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Two young worms are the first offspring in a Mars soil experiment at Wageningen University & Research. Biologist Wieger Wamelink found them in a Mars soil simulant that he obtained from NASA. At the start he only added adult worms. The experiments are crucial in the study that aims to determine whether people can keep themselves alive at the red planet by growing their own crops on Mars soils.

To feed future humans on Mars a sustainable closed agricultural ecosystem is a necessity. Worms will play a crucial role in this system as they break down and recycle dead organic matter. The poop and pee of the (human) Martian will also have to be used to fertilise the soil, but for practical and safety reasons we are presently using pig slurry. We have since been observing the growth of rucola (rocket) in Mars soil simulant provided by NASA to which worms and slurry have been added. 'Clearly the manure stimulated growth, especially in the Mars soil simulant, and we saw that the worms were active. However, the best surprise came at the end of the experiment when we found two young worms in the Mars soil simulant', said Wieger Wamelink of Wageningen University & Research.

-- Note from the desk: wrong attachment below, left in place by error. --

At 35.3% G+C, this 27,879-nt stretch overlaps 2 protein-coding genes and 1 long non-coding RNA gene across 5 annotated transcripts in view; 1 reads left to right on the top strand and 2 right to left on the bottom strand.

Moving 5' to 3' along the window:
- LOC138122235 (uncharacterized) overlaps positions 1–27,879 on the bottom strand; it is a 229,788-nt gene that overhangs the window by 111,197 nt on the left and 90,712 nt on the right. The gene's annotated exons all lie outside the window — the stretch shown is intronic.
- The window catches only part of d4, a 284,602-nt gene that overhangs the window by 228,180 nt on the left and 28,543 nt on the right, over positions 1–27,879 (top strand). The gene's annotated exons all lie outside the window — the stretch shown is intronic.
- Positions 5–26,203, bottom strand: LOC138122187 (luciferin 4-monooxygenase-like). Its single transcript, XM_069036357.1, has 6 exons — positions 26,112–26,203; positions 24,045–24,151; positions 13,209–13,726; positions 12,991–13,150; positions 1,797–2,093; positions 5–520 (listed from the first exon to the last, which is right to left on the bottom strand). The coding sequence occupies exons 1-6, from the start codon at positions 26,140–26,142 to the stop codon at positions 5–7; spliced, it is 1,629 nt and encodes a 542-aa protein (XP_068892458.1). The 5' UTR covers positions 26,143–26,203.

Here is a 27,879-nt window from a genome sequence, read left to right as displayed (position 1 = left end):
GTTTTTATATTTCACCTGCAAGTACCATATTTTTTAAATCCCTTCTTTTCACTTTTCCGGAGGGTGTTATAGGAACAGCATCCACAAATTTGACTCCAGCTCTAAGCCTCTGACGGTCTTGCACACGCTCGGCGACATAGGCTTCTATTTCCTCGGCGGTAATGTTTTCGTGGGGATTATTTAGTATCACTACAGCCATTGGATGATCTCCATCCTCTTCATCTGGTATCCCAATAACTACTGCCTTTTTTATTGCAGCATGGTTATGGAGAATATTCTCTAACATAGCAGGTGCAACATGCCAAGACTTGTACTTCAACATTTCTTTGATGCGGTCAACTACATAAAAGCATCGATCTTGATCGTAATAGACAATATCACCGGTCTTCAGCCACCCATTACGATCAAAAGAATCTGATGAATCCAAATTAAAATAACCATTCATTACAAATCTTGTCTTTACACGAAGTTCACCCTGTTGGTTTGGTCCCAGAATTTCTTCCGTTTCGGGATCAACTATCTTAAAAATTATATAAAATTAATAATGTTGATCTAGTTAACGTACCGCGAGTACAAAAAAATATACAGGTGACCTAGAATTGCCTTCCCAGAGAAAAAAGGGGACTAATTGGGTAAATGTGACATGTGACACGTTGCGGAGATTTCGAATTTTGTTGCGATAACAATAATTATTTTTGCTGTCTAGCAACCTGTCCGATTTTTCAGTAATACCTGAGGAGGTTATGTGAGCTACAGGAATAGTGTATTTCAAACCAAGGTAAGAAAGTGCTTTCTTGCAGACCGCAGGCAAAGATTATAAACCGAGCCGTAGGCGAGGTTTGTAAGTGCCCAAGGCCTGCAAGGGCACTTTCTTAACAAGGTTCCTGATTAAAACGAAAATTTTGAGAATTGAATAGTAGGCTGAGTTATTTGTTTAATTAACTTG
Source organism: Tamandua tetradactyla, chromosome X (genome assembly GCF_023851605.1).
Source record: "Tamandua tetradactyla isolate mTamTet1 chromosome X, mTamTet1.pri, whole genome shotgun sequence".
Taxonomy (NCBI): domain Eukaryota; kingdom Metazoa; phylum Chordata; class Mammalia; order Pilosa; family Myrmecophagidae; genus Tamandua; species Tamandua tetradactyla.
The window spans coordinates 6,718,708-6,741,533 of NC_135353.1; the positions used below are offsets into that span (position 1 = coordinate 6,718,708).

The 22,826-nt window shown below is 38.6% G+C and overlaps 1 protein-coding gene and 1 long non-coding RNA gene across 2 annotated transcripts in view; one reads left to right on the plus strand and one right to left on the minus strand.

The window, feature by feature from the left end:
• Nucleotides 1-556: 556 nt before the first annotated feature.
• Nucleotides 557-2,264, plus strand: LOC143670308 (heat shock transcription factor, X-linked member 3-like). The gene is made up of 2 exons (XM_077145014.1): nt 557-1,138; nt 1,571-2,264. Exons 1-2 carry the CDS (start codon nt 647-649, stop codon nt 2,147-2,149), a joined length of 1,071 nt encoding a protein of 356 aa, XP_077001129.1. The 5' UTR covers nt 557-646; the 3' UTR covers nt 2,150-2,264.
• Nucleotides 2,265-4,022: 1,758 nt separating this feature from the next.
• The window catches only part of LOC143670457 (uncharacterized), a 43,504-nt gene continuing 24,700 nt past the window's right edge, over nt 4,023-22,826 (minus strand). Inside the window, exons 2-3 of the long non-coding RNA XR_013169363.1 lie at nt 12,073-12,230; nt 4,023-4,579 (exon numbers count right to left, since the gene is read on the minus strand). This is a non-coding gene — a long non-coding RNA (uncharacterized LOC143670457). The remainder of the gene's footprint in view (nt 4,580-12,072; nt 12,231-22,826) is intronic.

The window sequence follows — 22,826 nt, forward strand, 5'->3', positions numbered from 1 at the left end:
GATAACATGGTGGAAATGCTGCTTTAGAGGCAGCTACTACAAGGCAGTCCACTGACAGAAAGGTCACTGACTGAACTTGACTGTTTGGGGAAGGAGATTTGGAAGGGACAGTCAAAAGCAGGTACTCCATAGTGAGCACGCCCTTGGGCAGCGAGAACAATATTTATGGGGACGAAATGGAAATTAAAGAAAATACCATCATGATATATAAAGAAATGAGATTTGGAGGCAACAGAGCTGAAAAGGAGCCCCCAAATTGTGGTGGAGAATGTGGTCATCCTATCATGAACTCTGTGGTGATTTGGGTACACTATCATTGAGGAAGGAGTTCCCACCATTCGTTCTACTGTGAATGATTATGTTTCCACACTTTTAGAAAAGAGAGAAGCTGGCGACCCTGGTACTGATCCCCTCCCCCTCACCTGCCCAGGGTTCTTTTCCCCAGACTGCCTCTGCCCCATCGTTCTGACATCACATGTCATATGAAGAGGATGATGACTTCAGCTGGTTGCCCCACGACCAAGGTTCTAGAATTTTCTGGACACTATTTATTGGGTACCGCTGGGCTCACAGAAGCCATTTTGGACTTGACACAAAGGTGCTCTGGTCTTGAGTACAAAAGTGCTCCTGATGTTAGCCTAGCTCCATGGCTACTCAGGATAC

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Category: Science